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Assonance takes place when two or more words close to one another repeat the same vowel sound but start with different consonant sounds. The words do share the same vowel sounds but start with different consonant sounds unlike alliteration that involves repetition of the same consonant sound

Example #1

Try to notice the use of assonance in Robert Frosts poem “Fire and Ice”:

“He gives his harness bells a shake
To ask if there is some mistake.
The only other sound’s the sweep
Of easy wind and downy flake.
The woods are lovely, dar and deep.
But I have promises to keep,
And miles to go before I sleep,

And miles to go before I sleep.”

Example #2

William Wordsworth employs assonance to create an internal rhyme in his poem “Daffodils”:

“I wandered lonely as a cloud
That floats on high o‘er vales and hills,
When all at once I saw a crowd,
A host, of golden daffodils;
Beside the lake, beneath the trees,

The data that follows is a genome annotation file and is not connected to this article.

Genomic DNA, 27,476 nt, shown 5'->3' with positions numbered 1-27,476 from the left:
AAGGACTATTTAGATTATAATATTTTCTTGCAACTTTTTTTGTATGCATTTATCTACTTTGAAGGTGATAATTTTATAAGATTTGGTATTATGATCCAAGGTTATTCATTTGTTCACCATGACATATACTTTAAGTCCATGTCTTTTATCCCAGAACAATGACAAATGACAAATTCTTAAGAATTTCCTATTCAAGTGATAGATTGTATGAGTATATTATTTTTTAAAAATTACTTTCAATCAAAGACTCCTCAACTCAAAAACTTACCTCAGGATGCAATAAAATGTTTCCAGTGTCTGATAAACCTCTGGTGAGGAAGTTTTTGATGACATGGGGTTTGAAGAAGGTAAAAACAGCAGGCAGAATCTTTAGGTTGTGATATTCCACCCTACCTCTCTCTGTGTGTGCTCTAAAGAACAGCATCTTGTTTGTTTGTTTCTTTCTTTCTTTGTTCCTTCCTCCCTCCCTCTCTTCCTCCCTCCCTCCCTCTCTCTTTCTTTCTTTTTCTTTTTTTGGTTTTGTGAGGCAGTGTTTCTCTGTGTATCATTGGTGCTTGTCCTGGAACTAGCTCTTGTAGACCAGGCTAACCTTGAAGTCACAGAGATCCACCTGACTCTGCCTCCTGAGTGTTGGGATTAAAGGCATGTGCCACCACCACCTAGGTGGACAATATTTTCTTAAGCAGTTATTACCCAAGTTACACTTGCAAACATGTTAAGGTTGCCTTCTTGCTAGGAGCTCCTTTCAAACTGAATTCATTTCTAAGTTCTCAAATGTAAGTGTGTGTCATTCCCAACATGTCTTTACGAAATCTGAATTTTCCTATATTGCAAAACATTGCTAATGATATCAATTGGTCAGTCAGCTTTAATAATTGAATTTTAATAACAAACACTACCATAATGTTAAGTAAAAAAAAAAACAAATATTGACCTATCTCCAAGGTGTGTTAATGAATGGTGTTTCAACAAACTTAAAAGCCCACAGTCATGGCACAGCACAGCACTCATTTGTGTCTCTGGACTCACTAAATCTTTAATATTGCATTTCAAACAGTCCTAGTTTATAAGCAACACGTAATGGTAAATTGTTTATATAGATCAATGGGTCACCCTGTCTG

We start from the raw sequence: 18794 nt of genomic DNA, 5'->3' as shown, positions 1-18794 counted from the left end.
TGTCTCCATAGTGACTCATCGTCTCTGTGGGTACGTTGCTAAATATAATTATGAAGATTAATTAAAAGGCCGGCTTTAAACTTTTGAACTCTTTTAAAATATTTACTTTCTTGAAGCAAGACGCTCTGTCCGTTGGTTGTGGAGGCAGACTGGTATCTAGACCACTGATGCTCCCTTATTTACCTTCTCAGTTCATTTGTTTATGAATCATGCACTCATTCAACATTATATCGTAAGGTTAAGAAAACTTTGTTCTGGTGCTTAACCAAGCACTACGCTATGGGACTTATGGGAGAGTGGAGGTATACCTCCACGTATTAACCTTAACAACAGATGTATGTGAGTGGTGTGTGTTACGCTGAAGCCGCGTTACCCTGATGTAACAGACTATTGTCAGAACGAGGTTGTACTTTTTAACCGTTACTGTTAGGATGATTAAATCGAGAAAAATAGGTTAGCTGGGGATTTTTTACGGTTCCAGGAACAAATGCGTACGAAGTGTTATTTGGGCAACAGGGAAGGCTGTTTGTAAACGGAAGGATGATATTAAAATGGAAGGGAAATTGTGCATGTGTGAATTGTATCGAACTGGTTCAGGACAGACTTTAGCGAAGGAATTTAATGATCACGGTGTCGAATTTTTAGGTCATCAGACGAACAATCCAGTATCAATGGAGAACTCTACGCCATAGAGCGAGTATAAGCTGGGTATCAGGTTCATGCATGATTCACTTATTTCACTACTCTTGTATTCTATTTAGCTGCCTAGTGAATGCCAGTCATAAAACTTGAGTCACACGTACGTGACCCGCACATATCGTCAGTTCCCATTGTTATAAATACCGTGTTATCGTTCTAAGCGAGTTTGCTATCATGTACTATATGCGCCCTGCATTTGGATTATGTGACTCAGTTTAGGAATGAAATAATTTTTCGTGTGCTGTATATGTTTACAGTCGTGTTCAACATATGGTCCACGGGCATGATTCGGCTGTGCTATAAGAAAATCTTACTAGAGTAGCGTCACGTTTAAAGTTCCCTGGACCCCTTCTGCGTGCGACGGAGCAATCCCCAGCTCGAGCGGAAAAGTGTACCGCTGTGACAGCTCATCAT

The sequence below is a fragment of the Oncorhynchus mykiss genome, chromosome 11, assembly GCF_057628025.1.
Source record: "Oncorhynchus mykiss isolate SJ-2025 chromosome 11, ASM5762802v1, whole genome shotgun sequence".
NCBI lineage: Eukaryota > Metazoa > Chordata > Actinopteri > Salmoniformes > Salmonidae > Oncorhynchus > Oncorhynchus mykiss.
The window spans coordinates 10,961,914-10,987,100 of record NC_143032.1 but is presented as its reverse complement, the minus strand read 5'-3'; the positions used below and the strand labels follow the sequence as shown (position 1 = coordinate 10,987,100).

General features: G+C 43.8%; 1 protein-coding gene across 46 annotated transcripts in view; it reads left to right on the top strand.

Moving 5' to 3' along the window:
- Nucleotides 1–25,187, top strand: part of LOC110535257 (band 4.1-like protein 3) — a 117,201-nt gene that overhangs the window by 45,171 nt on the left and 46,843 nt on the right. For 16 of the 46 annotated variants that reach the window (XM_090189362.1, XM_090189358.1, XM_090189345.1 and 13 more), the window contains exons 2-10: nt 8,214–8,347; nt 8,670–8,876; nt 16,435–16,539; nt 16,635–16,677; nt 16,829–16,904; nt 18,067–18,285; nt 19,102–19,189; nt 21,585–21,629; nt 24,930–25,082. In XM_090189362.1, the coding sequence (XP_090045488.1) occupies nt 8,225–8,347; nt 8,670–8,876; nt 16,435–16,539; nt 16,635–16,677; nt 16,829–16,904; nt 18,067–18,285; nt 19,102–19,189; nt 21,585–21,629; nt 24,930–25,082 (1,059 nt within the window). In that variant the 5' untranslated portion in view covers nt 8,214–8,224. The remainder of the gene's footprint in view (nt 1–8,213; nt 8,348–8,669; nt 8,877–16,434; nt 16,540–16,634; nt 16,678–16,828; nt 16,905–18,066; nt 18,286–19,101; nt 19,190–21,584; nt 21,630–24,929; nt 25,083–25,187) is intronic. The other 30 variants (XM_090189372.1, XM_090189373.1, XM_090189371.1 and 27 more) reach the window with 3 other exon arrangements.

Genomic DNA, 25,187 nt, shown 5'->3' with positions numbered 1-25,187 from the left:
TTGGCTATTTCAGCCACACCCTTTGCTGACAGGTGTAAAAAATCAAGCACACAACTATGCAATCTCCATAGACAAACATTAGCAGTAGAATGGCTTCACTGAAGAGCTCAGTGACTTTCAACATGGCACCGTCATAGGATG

Fluttering and dancing in the breeze…”

Example #3

Below are a few brief examples of assonance from different writers:

“If I bleat when I speak it’s because I just got . . . fleeced.” – Deadwood by Al Swearengen

“Those images that yet,
Fresh images beget,
That dolphin-torn, that gong-tormented sea.” – Byzantium by W.B. Yeats

“Strips of tinfoil winking like people” – The Bee Meeting by Sylvia Plath

“I must confess that in my quest I felt depressed and restless.” – With Love by Thin Lizzy

Function of Assonance

Similar to any other literary device, assonance also has a very important role to play in both poetry and prose. Writers use it as a tool to enhance a musical effect in the text by using it for creating internal rhyme, which consequently enhances the pleasure of reading a literary piece. In addition, it helps writers to develop a particular mood in the text that corresponds with its subject matter..

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